How many people can travel a familiar route for the first time every time? I know I can.
And so it was this morning when I ventured to the Greater Lovell Land Trust’s Kezar River Reserve off Route 5 in Lovell. I went with a few expectations, but nature got in the way, slowed me down and gave me reason to pause and ponder–repeatedly.
As I walked along the trail above the Kezar River, I spied numerous oak apple galls on the ground. And many didn’t have any holes. Was the wasp larvae still inside?
While the dots on the gall were reddish brown, the partridgeberry’s oval drupes shone in Christmas-red fashion. I’m always awed by this simple fruit that results from a complex marriage–the fusion of pollinated ovaries of paired flowers. Do you see the two dimples? That’s where the flowers were attached. Two became one. How did they do this?
After walking along the first leg of the trail, I headed down the “road” toward the canoe launch. And what to my wondering eyes should appear–fairy homes. Okay–true confession: As a conclusion to GLLT’s nature program for the Lovell Recreation Program this summer, the kids, their day camp counselors and our interns and docents created these homes.
I was impressed that the disco ball still hangs in the entrance of this one. Do you see it? It just happens to be an oak apple gall. Creative kids. I do hope they’ve dropped by with their parents to check on the shelters they built.
And then I reached the launch site and bench. It’s the perfect spot to sit, watch and listen. So I did. The bluejays kekonked, nuthatches yanked and kingfishers rattled.
A gentle breeze danced through the leaves and offered a ripply reflection.
And I . . . I awaited great revelations that did not come. Or did they? Was my mind open enough to receive? To contemplate the mysteries of life? The connections? The interactions?
At last, I moved on and entered an area that is said to be uncommon in our area: headwall erosion. This is one of five ravines that feature deep v-shaped structures. Underground streams passing through have eroded the banks. It’s a special place that invites further contemplation. And exploration.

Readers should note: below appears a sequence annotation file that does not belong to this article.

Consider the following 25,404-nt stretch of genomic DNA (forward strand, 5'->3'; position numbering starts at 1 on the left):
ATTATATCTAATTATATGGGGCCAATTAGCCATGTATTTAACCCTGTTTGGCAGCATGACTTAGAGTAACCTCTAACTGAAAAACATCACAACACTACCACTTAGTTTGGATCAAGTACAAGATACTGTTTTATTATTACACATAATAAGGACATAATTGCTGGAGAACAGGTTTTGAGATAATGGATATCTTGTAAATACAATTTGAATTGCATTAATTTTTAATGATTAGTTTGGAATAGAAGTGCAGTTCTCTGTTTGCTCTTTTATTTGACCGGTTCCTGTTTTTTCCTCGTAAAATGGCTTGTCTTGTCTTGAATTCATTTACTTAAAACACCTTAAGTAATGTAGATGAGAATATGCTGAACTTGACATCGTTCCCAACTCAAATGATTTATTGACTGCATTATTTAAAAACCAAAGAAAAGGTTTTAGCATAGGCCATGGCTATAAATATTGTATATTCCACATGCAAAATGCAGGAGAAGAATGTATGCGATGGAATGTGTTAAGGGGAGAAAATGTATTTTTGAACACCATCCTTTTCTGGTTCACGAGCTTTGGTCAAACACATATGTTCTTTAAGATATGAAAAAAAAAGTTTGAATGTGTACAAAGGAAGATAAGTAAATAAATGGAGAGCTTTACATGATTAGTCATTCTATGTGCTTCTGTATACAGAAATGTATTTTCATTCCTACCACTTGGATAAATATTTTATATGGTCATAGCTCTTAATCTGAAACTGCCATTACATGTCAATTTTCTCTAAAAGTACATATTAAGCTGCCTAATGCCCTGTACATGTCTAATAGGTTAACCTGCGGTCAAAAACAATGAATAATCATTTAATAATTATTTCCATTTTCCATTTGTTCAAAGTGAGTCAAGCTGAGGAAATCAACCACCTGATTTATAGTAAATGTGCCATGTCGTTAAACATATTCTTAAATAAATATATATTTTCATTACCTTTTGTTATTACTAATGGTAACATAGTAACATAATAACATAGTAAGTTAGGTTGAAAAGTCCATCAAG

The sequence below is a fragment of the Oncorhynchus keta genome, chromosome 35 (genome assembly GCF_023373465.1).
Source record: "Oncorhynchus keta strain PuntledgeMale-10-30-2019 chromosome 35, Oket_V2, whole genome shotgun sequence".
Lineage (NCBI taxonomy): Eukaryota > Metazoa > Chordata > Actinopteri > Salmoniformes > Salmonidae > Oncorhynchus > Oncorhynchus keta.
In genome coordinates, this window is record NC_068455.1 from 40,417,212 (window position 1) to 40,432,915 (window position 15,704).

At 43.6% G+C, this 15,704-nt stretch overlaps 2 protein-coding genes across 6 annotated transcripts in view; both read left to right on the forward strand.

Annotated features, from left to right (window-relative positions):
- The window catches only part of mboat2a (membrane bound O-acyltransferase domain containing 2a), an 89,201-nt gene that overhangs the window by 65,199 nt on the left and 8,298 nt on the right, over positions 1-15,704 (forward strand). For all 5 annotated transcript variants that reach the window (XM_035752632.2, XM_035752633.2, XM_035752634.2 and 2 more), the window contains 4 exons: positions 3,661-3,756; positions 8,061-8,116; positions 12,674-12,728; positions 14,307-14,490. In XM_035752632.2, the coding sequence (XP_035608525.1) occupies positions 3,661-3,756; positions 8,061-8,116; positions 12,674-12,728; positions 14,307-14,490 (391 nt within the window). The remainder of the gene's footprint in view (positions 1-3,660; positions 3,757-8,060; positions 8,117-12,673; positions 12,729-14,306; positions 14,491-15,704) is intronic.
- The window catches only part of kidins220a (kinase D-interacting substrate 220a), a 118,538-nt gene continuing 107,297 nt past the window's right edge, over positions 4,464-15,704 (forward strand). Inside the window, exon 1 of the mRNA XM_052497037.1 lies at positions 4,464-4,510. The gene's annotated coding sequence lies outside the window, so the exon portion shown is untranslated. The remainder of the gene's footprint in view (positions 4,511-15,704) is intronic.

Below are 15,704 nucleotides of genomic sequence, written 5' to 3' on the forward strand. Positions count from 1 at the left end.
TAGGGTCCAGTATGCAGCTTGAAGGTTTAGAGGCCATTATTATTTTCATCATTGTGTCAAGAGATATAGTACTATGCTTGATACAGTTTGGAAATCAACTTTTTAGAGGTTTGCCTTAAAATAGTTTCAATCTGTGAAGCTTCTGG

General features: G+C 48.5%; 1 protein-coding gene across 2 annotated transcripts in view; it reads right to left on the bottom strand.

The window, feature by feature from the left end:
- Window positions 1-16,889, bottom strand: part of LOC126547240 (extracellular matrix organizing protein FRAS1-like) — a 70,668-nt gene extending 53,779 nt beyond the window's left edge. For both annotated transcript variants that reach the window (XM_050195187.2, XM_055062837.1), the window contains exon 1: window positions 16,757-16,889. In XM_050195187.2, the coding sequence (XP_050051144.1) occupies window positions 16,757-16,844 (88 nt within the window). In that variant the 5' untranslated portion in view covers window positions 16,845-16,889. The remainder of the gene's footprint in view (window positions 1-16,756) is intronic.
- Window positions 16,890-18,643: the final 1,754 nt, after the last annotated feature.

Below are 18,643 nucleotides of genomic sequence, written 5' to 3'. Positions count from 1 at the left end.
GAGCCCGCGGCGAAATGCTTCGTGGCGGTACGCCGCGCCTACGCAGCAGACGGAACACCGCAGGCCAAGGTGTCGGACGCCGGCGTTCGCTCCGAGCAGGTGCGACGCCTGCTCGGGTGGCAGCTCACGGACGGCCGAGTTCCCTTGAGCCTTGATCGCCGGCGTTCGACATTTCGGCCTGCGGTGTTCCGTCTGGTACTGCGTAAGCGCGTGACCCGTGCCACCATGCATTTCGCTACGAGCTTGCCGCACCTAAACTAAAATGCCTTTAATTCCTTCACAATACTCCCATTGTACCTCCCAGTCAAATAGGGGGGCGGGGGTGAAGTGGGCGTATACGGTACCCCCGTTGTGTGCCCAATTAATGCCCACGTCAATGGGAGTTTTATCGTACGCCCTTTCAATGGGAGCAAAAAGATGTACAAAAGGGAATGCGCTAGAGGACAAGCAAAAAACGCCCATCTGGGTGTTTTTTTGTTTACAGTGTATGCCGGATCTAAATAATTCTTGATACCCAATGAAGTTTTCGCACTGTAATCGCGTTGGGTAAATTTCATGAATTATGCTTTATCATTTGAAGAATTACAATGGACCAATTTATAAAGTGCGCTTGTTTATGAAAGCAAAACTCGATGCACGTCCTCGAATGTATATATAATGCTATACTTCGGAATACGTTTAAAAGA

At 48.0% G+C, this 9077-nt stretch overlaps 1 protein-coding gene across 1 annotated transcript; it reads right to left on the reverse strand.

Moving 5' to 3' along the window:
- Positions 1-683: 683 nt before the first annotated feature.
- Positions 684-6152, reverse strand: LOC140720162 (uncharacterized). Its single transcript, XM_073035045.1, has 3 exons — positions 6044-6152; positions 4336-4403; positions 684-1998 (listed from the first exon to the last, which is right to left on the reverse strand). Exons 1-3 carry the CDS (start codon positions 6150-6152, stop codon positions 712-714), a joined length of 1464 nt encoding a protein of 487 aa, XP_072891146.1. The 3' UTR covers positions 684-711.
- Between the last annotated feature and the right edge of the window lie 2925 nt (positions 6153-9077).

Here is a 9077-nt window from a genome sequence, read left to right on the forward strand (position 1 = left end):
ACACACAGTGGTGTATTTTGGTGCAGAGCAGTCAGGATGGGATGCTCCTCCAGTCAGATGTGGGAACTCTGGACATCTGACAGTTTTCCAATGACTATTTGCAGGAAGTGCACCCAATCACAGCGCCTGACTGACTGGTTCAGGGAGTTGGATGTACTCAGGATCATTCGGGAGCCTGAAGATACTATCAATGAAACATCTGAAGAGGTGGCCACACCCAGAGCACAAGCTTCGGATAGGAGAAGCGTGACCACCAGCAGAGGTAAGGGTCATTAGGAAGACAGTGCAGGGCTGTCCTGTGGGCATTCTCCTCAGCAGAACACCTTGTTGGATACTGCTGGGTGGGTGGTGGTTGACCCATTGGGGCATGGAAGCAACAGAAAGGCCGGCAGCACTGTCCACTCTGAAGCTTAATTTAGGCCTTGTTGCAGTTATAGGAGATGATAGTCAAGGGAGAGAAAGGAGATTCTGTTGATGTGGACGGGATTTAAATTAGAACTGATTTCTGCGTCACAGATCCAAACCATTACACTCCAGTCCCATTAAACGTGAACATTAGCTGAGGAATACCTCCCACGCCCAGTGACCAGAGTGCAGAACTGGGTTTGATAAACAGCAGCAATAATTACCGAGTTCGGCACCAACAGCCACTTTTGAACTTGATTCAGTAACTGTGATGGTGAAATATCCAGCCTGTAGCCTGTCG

One of my favorite wonders on the bit of water that trickled through–water striders. While they appeared to skate on the surface, they actually took advantage of water tension making it look like they walked on water as they feasted on insects and larvae that I could not see.
Lots of turtle signs also decorated the trail. Literally.
In fact, I found bear sign,
and lady’s slipper sign . . . among others. Local students painted the signs and it’s a fun and artistic addition to the reserve.
Of course, there was natural sign to notice as well, including a blue jay feather.
Asters and goldenrods offered occasional floral decorations.
And hobblebush berries begged to be noticed.
And then a meadowhawk dragonfly captured my attention. I stood and watched for moments on end.
And noted that the red maples offered similar colors.
When I reached the canoe launch “road,” I was scolded for my action.
Despite that, I returned to the bench overlooking the mill pond on the river. Rather than sit on the bench this time, I slipped down an otter slide to the water’s edge.
My efforts were rewarded. Frogs jumped. And a few paused–probably hoping that in their stillness I would not see them. But I did . . . including this green frog.
My favorite wonder of the day . . .
moments spent up close and personal with another meadowhawk.
No matter how often I wander a trail, there’s always something, or better yet, many somethings, to notice. Blessed be for so many opportunities to wonder beside the Kezar River.